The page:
Audits and investigations into the effects of ObamaCare from congressional committees, government auditors, advocacy groups, and others.

“The main focus of our analysis is assessing access to primary-care physicians under the health-care law. The reason for this focus is twofold: first, we already know that we will be facing a primary-care shortage in the coming years, so understanding the role that Obamacare plays in affecting the shortage is important; second, much of the law was motivated by the argument that expanding access to inexpensive (or free) preventive care and primary care physicians would ultimately bend the curve of health-care spending.”

“For Obamacare to succeed, American doctors need to earn less money. Last week, Washington took a step in that direction. One of Medicare’s influential advisory boards recommended that payment rates to providers be sanded down.”

“The power given by Congress to the Independent Payment Advisory Board is breathtaking. Congress has willingly abandoned its power to make tough spending decisions (how and where to cut) to an unaccountable board that neither the legislative branch nor the president can control. The law has also entrenched the board’s decisions to an unprecedented degree.”

“If all states implement the Affordable Care Act, 18 million more people will be enrolled in Medicaid by the end of 2016. Even if some states opt out, the program is poised for a huge expansion. But having insurance does not guarantee access to health care. Policymakers need to explore and reduce the barriers Medicaid patients face as millions join an already overburdened system.”

“Obamacare’s new insurance marketplaces for small businesses, which have already stumbled before getting out of the gate, are facing another pressing question just months before millions can sign up for benefits: What happens if insurers don’t show up to sell? Early looks at insurance offerings on the Obamacare exchanges show that insurers aren’t exactly signing up in droves to sell on the new Small Business Health Option Program exchanges.”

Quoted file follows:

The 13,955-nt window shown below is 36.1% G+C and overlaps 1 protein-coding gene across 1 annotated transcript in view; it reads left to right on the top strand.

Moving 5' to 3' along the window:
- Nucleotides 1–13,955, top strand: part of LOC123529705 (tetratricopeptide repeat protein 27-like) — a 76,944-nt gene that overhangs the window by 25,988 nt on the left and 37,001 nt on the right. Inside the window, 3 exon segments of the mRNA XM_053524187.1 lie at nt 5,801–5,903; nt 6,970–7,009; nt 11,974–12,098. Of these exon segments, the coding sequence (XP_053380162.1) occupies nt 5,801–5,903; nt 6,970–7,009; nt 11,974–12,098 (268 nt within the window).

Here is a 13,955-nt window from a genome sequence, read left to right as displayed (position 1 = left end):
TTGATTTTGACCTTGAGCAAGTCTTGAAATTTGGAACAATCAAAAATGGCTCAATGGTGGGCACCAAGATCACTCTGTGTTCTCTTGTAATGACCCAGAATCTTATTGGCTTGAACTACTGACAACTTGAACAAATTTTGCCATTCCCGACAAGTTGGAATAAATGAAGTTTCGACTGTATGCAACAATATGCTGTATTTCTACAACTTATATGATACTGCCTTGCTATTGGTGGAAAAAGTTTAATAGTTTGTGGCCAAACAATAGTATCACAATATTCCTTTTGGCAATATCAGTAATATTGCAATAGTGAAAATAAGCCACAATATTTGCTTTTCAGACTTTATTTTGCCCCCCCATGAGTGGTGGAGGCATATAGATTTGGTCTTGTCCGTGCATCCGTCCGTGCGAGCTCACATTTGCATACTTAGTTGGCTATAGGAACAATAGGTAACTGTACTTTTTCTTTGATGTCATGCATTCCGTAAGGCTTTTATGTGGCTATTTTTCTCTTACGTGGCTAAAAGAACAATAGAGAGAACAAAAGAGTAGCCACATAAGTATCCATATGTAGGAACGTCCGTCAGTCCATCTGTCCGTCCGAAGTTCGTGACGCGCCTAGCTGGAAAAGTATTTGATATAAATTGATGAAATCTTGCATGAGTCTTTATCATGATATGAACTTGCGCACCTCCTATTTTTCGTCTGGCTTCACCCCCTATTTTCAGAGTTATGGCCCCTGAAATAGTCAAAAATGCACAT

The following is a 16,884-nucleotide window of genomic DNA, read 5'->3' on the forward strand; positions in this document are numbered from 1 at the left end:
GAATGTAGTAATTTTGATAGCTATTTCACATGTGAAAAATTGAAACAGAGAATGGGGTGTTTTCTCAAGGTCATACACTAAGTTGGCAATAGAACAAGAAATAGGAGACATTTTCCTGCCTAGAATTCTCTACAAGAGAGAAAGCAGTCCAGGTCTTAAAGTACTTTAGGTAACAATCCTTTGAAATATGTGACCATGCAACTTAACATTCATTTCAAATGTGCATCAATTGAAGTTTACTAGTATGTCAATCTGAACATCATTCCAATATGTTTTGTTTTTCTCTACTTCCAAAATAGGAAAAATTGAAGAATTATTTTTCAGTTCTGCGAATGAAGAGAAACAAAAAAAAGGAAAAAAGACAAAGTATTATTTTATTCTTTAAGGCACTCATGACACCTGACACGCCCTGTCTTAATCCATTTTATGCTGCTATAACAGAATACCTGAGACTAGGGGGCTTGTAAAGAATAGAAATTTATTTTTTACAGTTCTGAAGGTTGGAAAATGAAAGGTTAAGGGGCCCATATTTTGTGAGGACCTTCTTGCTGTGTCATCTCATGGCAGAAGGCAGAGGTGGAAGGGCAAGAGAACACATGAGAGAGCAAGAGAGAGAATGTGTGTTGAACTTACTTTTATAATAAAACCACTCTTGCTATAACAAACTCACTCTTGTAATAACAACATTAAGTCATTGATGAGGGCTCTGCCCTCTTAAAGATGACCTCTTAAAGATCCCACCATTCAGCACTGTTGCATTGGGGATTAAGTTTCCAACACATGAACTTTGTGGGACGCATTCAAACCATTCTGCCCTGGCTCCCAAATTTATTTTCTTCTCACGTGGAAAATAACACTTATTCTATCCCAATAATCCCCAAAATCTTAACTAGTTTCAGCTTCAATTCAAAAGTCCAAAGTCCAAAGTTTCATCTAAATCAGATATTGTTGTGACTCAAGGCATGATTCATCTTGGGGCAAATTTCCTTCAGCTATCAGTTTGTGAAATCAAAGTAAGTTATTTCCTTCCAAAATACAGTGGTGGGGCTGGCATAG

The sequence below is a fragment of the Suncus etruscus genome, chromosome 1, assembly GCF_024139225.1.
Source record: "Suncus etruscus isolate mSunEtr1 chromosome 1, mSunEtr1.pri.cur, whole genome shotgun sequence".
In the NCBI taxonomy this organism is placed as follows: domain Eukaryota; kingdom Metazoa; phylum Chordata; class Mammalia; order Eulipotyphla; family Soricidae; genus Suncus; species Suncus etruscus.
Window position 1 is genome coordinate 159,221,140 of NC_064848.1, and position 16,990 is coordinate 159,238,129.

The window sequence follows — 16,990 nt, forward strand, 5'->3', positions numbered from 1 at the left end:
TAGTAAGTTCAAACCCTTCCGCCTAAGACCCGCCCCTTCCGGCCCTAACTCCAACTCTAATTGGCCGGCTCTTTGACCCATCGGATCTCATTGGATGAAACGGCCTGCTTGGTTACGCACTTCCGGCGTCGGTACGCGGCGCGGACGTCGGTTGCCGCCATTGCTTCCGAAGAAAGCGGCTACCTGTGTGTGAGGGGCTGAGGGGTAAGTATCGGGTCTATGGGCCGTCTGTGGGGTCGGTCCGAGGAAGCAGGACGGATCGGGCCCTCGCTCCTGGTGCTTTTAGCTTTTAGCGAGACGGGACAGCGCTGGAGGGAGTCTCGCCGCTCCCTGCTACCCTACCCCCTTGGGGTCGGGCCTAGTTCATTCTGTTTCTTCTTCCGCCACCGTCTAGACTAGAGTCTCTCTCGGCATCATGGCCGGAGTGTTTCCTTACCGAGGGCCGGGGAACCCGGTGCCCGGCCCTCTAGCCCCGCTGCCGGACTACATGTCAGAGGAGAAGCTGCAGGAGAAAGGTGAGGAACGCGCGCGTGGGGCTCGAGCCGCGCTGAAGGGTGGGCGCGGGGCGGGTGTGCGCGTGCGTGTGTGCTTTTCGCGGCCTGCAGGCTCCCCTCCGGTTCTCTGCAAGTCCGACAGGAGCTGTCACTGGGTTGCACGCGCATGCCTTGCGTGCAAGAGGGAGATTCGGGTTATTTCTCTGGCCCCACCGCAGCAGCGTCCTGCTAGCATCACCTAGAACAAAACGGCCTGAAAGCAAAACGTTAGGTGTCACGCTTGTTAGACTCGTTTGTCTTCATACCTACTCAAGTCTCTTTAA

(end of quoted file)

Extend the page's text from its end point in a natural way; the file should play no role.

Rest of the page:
“The bottom line: Thousands of newly minted MDs may be unable to find work as doctors while wrestling with enormous student loans. The median debt for medical students in 2012 was $170,000, according to the Association of American Medical Colleges. ‘We’re looking at the reality of medical students in 2016 graduating and having no residency programs available,’ said Christiane Mitchell, AAMC director of federal affairs. ‘If you can’t guarantee residencies, then our best and brightest may look elsewhere.'”

“For years I have been writing about the failures of the United Kingdom’s National Health Service as a warning for what the Affordable Care Act will do to health care here in the U.S. London’s Daily Mail has chronicled the problems with the NHS, which include declining quality of care and availability of services coupled with increased costs. This is what is in store for us, if Congress does not repeal Obamacare.”

“A closer examination of these health plans reveals a less rosy picture. Although the premiums are lower than some anticipated, this has been achieved by designing the plans around much more limited provider networks and including greater cost-sharing than the typical commercial health-insurance plan. The premiums for the policies that will be offered on the states’ exchanges are much higher than analogous plans being sold today.”

“California’s health insurance rates for a new state-run marketplace came in lower than expected this week, but one downside for many consumers will be far fewer doctors and hospitals to choose from. People who want UCLA Medical Center and its doctors in their health plan network next year, for instance, may have only one choice in California’s exchange: Anthem Blue Cross. Another major insurer in the state-run market, Blue Shield of California, said its exchange customers will be restricted to 36% of its regular physician network statewide. And Cedars-Sinai Medical Center, one of Southern California’s most prestigious and expensive hospitals, said it’s not included in any exchange plans at the moment.”

“The National Association of Insurance Commissioners says it is hearing that many carriers will cancel policies and issue new ones because administratively that is easier than changing existing plans. About 14 million Americans currently purchase their health policies individually, a number expected to more than double eventually because of the new law’s subsidies and one-stop insurance markets. But the transition may not be seamless.”